Clinical depression is a serious illness that can affect anybody at any age. Research suggests that 1 in 5 teenagers suffer from clinical depression. Having depression doesn’t mean that a person is weak, or a failure, or isn’t really trying – it means that they need help.
We all feel sad or blue now and then. Sadness that lasts a long time (more than two weeks) and that causes problems in your:
Could actually be clinical depression.
You should talk to your doctor, your parent, a teacher or other trusted adult if you’ve had five or more of the symptoms listed below for more than 2 weeks or if any of these symptoms cause such a big change in you that you can’t keep up your usual routine.
“I couldn’t get out of bed. I didn’t want to go to school. My parents were always on my case. My life sucked. Well, not really, but my depression made it seem that way. I just couldn’t get happy no matter how hard I tried. My depression drained all of my energy; I could barely talk. When I started seeing a counsellor it was so hard. Talking about how I was feeling was the last thing I felt like doing but eventually it started to help. That (and my medication) gave me the energy I needed to get better. ” – John, 16
Sign and symptoms of depression in teens
Why do people get depressed?
There’s no straightforward answer to this question. Sometimes people get seriously depressed after something like a divorce in the family, major financial problems, someone they love dying, a messed up home life, or breaking up with a boyfriend or girlfriend. Other times – like with other illnesses – depression just happens. Sometimes teenagers react to the pain of depression by getting into trouble with alcohol, drugs, or sex; trouble with school or bad grades; problems with friends or family. It’s important to get treatment for depression before it leads to other trouble.
Depression, alcohol and other drugs
A lot of people (especially teenagers) who struggle with depression also have problems with alcohol and/or other drugs. In the long run, drugs or alcohol will make things worse. Sometimes the depression comes first and people try drugs as a way to escape it. Other times, the alcohol or other drug use comes first, and depression is caused by:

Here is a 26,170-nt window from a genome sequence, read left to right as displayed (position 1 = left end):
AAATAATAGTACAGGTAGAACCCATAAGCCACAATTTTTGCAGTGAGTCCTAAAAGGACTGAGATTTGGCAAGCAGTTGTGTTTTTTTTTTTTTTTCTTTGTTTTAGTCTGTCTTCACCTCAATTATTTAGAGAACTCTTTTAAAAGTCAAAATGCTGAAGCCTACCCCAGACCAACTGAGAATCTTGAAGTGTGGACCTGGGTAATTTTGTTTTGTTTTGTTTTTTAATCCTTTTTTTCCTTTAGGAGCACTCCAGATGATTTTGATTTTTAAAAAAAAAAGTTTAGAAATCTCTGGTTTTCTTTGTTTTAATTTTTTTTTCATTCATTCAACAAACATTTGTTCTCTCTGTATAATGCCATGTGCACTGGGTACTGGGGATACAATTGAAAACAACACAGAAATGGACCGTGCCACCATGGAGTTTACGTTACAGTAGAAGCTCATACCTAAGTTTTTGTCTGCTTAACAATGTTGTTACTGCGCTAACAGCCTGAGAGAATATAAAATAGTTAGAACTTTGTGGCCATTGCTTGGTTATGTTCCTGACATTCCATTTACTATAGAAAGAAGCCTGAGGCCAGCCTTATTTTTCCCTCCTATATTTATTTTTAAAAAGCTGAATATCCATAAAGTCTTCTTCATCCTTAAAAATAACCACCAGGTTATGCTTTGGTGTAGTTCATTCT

Regardless of which came first, the important thing is that when you are dealing with depression and substance abuse, the sooner you get treatment the better. Either problem can make the other worse and lead to bigger trouble.
You need to be honest about both issues – first with yourself and then with someone who can help you get into treatment. It’s the only way to really get better and stay better.
Read the Treatment options
Most people with depression can be helped with treatment. A lot of depressed people never get the help they need because they don’t know the signs of depression or they are too embarrassed or afraid to ask for help. In fact, over 3 million Canadians suffer from depression at any given time but less than half seek help. When depression isn’t treated, it can get worse and last longer. The good news is that you can get treatment and feel better soon.
Most people with clinical depression can be helped with counseling, medicine, or both together. Treatment can help most depressed people start to feel better in just a few weeks.
Counselling means talking with a trained professional about your thoughts, feelings, behaviour, and relationships. You will work together to find where problems exist and learn how to make changes in the relationships, thoughts, or behaviours that contribute to your depression.
Medication is often used to treat depression that is severe or really messing up your life. Antidepressant medications are not “uppers” and they are not addictive. Sometimes, several types of medications may have to be tried before you and your doctor find the one that works best for you. Talk to your doctor about your different options.
For a list of places where you can get treatment and/or find a doctor, click here.
If you aren’t sure where to begin, you can learn more about your choices and figure out which treatments might be best for you. To learn more click here.